I certainly appreciate the fact that Obama and Gates are taking on the bloated Pentagon budget and tackling some of the influence the MIC has on our politics. But then they falter on DADT and postpone any decision until further review. In the meantime he sanctions a kill order on an American citizen, sure he's a terrorist, but isn't that a bit of a stretch? I find it to be worthy of discussion at least.

Another example, using the Stimulus and EPA to push for clean energy, thank God. But then come out with a push for billions of dollars in nuclear energy and off shore drilling, should that bother us at all? Then after a mining disaster, is there really such a thing as clean coal, and a catastrophic oil spill where's the big speech capitalizing on public sentiment to push for increased focus on clean energy? Did I sleep through that one?

This brings me to my third example, Miranda. Are we suddenly willing to excuse an entire group of alleged criminals from the the constitutional guarantee against self-incrimination because of the nature of their crimes?

My point is quite simple, I think these issues deserve debate and discussion rather than allegiance, and I choose not to call it blind. I read all of your posts and have great respect for your point of view and am constantly vigilant of the need to support our Democratic coalition but I am not a middle of the road activist. I can't be.

Please don't misconstrue my comments by believing that I took your assessment personally, I didn't. I am speaking in more general terms of continued debate and discussion on some of the issues that DO have long term consequences.

Posted by: lmsinca | May 10, 2010 10:58 AM | Report abuse

Check out the White House talking points on Kagan:

Posted by: Greg Sargent | May 10, 2010 11:03 AM | Report abuse

What is it with Miranda rights and the right wing loons? That has been settled law for DECADES and Liz Cheney is leading the charge “Hell No! We won’t Mirandize!”

To what end? Can you imagine the shrieking howls of protest from Liz Cheney if a terror suspect was not read his Miranda rights and as a result of this his case was tossed out of court? Even our resident sock puppet Constitutional scholar should be able to grasp that very real possibility - well, THAT might be pushing it a bit.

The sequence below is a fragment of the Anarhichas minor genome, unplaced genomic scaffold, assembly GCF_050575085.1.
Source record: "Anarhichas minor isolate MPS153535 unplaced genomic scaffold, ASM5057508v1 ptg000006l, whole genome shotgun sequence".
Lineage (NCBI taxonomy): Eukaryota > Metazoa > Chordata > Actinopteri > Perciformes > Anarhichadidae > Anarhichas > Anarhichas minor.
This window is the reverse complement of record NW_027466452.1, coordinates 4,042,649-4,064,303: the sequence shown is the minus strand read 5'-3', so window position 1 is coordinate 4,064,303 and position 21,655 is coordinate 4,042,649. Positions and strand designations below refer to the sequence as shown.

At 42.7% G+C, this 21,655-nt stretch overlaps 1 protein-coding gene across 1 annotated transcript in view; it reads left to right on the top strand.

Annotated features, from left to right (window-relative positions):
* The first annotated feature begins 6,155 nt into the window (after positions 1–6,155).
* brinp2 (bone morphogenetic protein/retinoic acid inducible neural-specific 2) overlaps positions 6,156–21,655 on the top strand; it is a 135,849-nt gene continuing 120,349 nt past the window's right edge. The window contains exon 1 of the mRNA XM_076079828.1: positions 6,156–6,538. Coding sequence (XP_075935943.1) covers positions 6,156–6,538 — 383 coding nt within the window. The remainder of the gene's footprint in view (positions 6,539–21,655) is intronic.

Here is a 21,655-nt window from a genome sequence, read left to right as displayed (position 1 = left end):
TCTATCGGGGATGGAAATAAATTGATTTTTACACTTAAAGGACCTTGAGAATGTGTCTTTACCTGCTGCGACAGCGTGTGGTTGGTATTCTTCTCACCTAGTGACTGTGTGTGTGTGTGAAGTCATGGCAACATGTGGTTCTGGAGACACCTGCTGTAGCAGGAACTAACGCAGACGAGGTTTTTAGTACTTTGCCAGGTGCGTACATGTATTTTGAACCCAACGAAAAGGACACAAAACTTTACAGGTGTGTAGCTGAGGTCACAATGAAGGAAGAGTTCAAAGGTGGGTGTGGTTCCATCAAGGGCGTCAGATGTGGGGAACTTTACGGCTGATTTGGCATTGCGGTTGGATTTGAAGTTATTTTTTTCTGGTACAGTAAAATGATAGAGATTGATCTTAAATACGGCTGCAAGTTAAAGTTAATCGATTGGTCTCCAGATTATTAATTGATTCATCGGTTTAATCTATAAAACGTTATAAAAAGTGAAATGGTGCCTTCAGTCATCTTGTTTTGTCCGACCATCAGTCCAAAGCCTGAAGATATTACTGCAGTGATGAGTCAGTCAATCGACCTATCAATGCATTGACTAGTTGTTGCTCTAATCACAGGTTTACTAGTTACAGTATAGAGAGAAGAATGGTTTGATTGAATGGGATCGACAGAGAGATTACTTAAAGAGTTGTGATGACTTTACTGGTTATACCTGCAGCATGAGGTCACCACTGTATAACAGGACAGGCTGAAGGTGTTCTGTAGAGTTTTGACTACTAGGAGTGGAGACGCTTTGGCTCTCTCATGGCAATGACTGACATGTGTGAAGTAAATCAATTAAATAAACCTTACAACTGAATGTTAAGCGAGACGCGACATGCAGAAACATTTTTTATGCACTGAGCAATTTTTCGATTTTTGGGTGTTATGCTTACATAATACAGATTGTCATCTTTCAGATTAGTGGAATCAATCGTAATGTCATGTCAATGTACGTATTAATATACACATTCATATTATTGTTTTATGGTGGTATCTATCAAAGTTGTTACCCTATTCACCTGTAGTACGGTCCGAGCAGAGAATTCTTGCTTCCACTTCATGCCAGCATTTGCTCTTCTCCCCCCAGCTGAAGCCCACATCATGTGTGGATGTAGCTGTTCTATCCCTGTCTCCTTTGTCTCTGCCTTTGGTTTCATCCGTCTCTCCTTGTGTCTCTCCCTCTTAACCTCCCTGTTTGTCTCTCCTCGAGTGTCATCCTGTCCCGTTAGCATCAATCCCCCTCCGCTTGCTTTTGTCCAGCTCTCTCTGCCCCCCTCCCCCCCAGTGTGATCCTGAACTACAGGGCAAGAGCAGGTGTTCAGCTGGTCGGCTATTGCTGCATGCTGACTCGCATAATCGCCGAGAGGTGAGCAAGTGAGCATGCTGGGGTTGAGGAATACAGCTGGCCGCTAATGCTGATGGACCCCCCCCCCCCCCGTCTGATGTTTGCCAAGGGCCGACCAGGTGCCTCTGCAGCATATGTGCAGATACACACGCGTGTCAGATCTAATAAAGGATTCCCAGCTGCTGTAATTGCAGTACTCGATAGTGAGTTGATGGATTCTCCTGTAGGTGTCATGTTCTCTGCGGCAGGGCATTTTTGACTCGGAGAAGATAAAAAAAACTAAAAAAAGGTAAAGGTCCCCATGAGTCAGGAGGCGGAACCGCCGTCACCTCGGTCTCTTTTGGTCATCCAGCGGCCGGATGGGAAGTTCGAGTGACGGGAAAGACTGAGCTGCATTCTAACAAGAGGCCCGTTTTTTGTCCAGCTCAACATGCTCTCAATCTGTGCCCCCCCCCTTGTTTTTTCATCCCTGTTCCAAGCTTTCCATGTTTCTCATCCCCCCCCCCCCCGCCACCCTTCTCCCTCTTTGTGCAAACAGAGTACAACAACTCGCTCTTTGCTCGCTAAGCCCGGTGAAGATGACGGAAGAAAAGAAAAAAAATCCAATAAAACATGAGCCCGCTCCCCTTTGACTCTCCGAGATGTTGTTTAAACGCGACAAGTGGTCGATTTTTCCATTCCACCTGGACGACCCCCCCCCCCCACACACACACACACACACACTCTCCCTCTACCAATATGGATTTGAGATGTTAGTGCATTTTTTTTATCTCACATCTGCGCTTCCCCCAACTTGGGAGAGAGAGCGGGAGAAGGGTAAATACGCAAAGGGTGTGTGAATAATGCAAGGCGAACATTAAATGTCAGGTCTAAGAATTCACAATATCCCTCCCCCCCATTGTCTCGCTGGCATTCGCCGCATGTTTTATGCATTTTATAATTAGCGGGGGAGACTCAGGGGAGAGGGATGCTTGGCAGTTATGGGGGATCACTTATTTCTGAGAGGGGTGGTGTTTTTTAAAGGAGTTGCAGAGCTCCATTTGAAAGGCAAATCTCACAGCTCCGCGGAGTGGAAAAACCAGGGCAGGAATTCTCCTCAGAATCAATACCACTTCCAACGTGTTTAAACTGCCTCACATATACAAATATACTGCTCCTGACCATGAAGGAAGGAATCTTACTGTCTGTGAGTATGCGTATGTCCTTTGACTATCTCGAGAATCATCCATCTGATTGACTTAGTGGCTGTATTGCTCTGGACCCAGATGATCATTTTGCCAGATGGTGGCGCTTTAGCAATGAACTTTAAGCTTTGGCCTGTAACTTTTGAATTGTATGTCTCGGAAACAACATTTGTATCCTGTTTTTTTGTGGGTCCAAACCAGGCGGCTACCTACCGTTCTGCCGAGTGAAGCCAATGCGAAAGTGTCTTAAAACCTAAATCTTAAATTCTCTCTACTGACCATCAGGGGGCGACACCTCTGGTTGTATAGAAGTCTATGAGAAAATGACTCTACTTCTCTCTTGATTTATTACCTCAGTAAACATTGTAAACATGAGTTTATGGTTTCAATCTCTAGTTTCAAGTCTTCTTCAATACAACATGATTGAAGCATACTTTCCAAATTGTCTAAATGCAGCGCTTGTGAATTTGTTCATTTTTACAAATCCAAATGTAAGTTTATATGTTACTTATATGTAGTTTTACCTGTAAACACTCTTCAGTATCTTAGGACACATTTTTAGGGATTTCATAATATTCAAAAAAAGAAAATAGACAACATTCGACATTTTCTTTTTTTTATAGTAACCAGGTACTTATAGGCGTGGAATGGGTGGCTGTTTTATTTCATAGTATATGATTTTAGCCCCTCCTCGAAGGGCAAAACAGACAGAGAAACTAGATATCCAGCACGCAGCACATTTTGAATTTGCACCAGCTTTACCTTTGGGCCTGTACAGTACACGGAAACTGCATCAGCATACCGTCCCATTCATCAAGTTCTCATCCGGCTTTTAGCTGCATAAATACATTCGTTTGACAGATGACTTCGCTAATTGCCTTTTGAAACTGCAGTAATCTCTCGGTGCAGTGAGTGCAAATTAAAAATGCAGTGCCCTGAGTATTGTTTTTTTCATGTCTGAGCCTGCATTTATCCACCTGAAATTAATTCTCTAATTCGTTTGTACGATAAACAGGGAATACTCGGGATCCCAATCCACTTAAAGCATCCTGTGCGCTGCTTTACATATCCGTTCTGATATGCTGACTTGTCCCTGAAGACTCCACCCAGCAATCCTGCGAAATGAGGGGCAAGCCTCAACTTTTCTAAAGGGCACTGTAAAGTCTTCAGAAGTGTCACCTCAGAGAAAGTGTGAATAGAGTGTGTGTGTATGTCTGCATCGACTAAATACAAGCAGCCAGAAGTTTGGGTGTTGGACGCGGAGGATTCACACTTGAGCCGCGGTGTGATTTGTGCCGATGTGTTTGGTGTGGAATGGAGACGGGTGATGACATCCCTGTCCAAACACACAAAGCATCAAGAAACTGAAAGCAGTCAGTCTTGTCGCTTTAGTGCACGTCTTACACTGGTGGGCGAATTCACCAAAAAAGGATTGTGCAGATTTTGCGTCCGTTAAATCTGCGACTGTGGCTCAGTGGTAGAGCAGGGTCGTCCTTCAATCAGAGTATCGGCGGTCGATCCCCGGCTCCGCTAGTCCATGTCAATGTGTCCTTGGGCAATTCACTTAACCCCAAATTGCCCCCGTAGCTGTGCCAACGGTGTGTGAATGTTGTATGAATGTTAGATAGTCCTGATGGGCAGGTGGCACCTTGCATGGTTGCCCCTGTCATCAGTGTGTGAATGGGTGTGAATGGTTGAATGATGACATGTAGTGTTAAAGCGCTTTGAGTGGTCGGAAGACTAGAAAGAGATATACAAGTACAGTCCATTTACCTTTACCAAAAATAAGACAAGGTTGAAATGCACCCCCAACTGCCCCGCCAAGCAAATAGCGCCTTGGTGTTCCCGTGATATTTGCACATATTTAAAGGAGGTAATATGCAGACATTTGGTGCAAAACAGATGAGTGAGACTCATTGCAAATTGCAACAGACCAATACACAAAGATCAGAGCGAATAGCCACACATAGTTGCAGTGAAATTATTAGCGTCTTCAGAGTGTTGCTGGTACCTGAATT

There is a rather pathetic air of desperation that Cheney displays when she and her troops draw a line in the sand over Miranda rights. Is she really THAT devoid of substantive criticism of President Obama that she and the GOP are reduced to quibbling over Miranda?

This tactic seems quixotic at best - and quite possibly psychotic at its worst. As someone pointed out this weekend, the reading of Miranda rights is so commonplace on fictional television shows, it seems familiar to most Americans. They are unlikely to get worked up about something they have encountered thousands of times on TV. This does not seem to be an issue that ignites passions, even among the teabaggers.

Do Cheney and the other GOP super geniuses think they will ride back into power on a wave of anti Miranda discontent? If this is the best they’ve got, they are truly grasping at straws.

Posted by: Gasman1 | May 10, 2010 11:15 AM | Report abuse

"He's going to move into a working class Hispanic neighborhood, lowering wages and conributing to Guality of Life degradation because he and his 17 illegal house-mates, even if they break no other laws, are not about to call the cops for any other law-breaking that occurs in their neighborhood."

Whether or not this is true, the AZ law makes it that more likely that anyone in the immigrant community documented or not, to see the police as a threat instead of a resource. That is the stupidity of this law. It makes people LESS likely to cooperate with police.

Posted by: srw3 | May 10, 2010 11:31 AM | Report abuse

Sorry, my wording left my point too easily misconstrued.

There is a necessary dilemma in play. That is, helping to push this (or any administration) in directions which that administration will find difficult (for reasons of the power of status quo) while at the same time valuing/supporting progress made (particularly when we contrast with what would be going on with another conservative government in place). Again, to quote FDR - "Then make me".

As a simple consequence of this dilemma, not only will you and I or sg be in conflict at times but so will I be with myself. And the administration with itself.

It's all rather like that famous joke of two fundamentalists meeting, identifying their theological stances which prove to be identical all the way down to something incredibly peripheral and insignificant, at which point they go at each others' throats for blasphemy.

Posted by: bernielatham | May 10, 2010 12:04 PM | Report abuse

@Beleever - your point on the Republican hesitancy to curb corporate/business use of illegals is an important one. To a great extent, immigration is made a valuable goal for folks down south because of the ease of getting work here. And the use of these people for work is agreeable to the corporate/business community because an endless supply of cheap labor becomes available AND this leads to the power to destroy any unionization movement.